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Angiogenesis: A small candy for the tumor

Functional Glycomics (08 May 2008) | doi:10.1038/fg.2008.23

The fucosylated histo-blood group glycans H2 and Lewis Y are expressed on subgroups of human endothelial cells and promote migration and tumor angiogenesis.

Impaired sprouting of HBMECs with knocked down FX protein (bottom; top: wildtype HBMECs). From Moehler, T.M. et al. Involvement of alpha1-2-fucosyltransferase I (FUT1) and surface-expressed Lewis(y) (CD174) in first endothelial cell-cell contacts during angiogenesis. Journal of Cellular Physiology, Vol. 215, No.1, 2008, p. 34. Copyright © 2008 Wiley-Liss, Inc.; reprinted with permission of Wiley-Liss, Inc., a subsidiary of John Wiley & Sons, Inc.

Expression of alpha1,2-fucosyltransferase (FUT1), which adds the terminal fucose to form the histo-blood group antigen glycans Lewis Y and its precursor H2, is restricted in the human body. H2 and Lewis Y are predominantly expressed on red blood cells, vascular endothelium and—in the case of Lewis Y—on some carcinomas, thus both glycans may play a role in tumor angiogenesis. Research by Moehler et al. published in the Journal of Cellular Physiology now sheds more light on the role of Lewis Y and H2 in tumor angiogenesis.

Human bone-marrow endothelial cells (HBMECs) stimulated with tumor-necrosis factor-alpha (TNF-alpha) showed two (Lewis Y) or ten times (H2) higher basal expression of both fucosylated glycans and an concurrent upregulation of FUT1, whereas treatment with vascular endothelial growth factor had no effect. Treatment of human microvascular endothelial cells with TNF-alpha, but not of umbilical cord or aortic endothelilal cells, gave similar effects. Interestingly, HBMECs co-cultivated with the leukemia cell line KG1a showed a doubling of H2 expression. Thus, TNF-alpha, which may be secreted by tumor cells, upregulates FUT1 in HBMECs leading to an increased expression of H2/Lewis Y on the cell surfaces. Looking at the spatial distribution of both glycan structures, the authors found that immunofluorescence indicating H2/Lewis Y presence was found in marginal cell regions and at cellular regions forming inter-endothelial bridges when HBMECs were grown on extracellular matrix components and stimulated by TNF-alpha. These findings point to a role of H2/Lewis Y in endothelial cell adhesion.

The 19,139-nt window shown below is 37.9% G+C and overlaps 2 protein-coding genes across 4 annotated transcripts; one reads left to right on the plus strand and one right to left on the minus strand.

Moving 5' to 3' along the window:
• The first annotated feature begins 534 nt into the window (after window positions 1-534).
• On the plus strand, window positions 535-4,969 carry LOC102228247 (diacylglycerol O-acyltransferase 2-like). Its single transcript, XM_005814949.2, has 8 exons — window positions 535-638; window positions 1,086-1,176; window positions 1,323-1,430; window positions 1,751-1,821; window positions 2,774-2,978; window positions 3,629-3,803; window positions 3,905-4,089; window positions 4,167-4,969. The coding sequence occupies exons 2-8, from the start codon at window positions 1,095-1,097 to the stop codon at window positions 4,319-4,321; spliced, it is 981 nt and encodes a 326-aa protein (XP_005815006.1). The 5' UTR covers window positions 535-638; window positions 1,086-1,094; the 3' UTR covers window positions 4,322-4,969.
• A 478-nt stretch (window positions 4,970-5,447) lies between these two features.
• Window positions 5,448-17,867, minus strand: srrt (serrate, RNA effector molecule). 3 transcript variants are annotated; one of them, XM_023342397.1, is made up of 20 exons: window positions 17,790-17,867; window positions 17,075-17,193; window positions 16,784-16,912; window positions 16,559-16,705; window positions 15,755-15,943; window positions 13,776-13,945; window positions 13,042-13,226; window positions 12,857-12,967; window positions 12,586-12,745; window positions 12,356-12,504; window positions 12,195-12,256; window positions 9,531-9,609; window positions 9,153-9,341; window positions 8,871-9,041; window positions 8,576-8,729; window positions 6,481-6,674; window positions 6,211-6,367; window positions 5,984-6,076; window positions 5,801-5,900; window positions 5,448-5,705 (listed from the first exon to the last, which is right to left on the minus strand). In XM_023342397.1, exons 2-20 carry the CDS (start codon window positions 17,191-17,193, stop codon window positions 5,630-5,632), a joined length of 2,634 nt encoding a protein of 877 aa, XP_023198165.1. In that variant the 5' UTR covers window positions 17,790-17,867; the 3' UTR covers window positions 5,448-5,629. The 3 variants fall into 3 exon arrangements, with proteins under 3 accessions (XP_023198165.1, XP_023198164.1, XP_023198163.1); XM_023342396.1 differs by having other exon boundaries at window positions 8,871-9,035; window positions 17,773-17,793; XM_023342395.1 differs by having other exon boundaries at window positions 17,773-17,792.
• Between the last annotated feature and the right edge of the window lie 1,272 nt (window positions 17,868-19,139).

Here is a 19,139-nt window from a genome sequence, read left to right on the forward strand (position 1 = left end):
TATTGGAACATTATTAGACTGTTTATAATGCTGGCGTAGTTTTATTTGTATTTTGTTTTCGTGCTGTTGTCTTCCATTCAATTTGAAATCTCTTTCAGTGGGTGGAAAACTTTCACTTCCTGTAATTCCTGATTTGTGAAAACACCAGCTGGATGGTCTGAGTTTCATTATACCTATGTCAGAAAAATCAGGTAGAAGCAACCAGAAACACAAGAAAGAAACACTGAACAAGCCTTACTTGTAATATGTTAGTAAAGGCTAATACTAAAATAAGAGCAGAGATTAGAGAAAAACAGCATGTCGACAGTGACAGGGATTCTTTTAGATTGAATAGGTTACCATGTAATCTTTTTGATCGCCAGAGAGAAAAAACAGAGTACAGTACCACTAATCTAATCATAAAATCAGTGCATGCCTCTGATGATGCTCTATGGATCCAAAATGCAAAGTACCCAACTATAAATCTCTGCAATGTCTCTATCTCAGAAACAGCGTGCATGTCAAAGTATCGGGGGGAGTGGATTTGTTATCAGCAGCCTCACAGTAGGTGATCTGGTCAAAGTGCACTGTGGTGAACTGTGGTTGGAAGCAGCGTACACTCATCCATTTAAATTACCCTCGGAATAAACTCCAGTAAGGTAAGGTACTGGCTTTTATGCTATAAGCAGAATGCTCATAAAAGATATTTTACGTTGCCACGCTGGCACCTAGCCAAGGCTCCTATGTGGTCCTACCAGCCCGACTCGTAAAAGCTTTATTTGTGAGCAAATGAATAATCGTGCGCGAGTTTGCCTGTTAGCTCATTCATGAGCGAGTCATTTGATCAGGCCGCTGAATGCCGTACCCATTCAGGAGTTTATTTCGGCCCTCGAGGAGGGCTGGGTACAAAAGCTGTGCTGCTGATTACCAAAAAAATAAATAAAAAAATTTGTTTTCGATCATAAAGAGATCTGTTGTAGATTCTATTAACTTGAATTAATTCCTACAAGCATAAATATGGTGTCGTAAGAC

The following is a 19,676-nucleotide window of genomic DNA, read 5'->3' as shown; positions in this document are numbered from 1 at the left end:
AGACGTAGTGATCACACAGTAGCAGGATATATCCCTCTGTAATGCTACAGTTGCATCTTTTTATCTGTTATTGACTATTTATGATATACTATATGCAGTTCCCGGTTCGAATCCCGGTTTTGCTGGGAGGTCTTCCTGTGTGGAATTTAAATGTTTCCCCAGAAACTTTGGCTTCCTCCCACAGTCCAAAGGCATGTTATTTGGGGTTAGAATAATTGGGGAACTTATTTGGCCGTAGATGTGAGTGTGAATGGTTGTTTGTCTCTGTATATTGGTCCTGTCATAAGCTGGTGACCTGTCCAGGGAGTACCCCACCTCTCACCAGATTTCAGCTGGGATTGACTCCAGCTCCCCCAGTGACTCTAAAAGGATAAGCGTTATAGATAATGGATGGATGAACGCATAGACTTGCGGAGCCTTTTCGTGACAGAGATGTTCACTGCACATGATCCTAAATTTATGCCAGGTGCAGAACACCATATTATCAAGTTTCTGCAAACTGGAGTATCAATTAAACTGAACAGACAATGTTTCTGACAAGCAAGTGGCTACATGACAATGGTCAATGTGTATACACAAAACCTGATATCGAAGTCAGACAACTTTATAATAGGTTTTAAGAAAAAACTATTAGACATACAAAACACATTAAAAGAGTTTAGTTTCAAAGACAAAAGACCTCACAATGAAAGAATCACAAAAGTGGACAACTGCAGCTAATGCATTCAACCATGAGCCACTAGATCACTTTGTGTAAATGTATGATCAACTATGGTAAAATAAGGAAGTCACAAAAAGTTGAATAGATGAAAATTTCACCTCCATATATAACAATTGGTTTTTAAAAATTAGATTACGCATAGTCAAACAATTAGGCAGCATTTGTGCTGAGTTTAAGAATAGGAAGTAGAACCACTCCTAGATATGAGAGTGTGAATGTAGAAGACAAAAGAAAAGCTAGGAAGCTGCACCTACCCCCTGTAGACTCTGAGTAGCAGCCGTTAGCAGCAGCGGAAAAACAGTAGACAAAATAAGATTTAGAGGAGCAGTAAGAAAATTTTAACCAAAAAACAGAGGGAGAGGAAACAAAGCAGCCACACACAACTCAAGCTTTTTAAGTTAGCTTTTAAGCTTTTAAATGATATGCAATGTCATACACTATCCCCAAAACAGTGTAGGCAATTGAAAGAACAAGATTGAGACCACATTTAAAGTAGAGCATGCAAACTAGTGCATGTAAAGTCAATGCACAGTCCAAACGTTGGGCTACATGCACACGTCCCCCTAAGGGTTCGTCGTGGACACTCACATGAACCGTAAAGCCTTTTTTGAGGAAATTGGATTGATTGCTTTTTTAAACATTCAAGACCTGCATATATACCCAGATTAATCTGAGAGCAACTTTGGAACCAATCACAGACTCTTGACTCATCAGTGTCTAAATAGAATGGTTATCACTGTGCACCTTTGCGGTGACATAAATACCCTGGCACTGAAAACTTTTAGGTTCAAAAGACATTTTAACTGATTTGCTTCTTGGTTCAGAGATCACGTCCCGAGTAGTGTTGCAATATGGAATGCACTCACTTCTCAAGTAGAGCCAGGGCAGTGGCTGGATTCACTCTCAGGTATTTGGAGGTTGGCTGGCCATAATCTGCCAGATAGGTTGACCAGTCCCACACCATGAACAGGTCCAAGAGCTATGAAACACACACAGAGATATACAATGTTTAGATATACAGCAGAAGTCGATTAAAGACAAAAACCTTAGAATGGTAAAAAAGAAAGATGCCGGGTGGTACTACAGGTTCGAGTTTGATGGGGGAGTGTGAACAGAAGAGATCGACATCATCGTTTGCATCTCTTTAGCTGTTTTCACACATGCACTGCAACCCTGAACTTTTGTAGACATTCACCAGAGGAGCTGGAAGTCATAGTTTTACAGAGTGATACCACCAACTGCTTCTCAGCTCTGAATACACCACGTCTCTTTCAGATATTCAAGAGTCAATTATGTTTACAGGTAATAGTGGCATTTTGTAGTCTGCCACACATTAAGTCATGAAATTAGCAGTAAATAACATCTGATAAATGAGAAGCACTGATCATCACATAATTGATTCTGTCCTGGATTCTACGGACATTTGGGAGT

Next, Moehler et al. knocked down expression of FUT1 and the FX protein that aids de novo fucose synthesis in HBMECs. Engineered HBMECs did not respond to TNF-alpha stimulation and showed strongly reduced adhesion to extracellular matrix proteins. Blocking fucosylation as well as masking H2/Lewis Y function by antibody incubation decreased migration of the cells towards a TNF-alpha gradient in a transwell system by 40% (anti-H2) and 26% (anti-LewisY antibody). In two- and three-dimensional cell-culture systems, engineered HBMECs showed decreased sprouting and network formation, which indicates a role of H2/Lewis Y in angiogenesis. Furthermore, in samples of colon carcinoma some capillaries showed a strong intracellular Lewis Y immunoreactivity, whereas others showed Lewis Y expression only on one side of the vessel. In zones of where tumor stroma showed strong proliferative activity, Lewis Y was expressed in almost all vascular endothelial cells. These findings reveal a connection between Lewis Y expression in vivo, endothelial vessel formation and tumor growth.

The results of Moehler et al. contribute significantly to the glycobiology of cell migration and angiogenesis. While FUT1 knockout mice develop normally, the FUT1 products H2 and Lewis Y may be required for tumor growth and vascularization. Further research may uncover the signaling mechanism by which H2/Lewis Y presence promotes endothelial migration and vessel formation.

Mirko von Elstermann

Original paper:

  1. Moehler, T.M. et al.
    Involvement of alpha1-2-fucosyltransferase I (FUT1) and surface-expressed Lewis(y) (CD174) in first endothelial cell-cell contacts during angiogenesis.
    Journal of Cellular Physiology 215, 27–36 (2008).
    doi:10.1002/jcp.21285 | Article |